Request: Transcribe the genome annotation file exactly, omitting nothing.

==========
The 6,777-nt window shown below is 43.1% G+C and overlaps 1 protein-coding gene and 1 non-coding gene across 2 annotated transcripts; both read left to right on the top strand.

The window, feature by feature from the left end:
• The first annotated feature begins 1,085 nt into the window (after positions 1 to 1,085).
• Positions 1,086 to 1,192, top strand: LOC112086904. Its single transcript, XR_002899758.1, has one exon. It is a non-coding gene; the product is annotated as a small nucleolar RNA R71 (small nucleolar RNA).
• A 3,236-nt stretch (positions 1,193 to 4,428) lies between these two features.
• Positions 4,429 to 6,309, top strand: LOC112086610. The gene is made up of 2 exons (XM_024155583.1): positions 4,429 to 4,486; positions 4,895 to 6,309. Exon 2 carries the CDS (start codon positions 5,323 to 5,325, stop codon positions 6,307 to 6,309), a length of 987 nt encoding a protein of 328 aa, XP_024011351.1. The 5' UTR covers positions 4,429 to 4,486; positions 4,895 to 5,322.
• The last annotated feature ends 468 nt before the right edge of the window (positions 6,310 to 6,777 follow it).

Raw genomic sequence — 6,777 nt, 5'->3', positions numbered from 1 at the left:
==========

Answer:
The 6,777-nt window shown below is 43.1% G+C and overlaps 1 protein-coding gene and 1 non-coding gene across 2 annotated transcripts; both read left to right on the top strand.

The window, feature by feature from the left end:
• The first annotated feature begins 1,085 nt into the window (after positions 1 to 1,085).
• Positions 1,086 to 1,192, top strand: LOC112086904. Its single transcript, XR_002899758.1, has one exon. It is a non-coding gene; the product is annotated as a small nucleolar RNA R71 (small nucleolar RNA).
• A 3,236-nt stretch (positions 1,193 to 4,428) lies between these two features.
• Positions 4,429 to 6,309, top strand: LOC112086610. The gene is made up of 2 exons (XM_024155583.1): positions 4,429 to 4,486; positions 4,895 to 6,309. Exon 2 carries the CDS (start codon positions 5,323 to 5,325, stop codon positions 6,307 to 6,309), a length of 987 nt encoding a protein of 328 aa, XP_024011351.1. The 5' UTR covers positions 4,429 to 4,486; positions 4,895 to 5,322.
• The last annotated feature ends 468 nt before the right edge of the window (positions 6,310 to 6,777 follow it).

Raw genomic sequence — 6,777 nt, 5'->3', positions numbered from 1 at the left: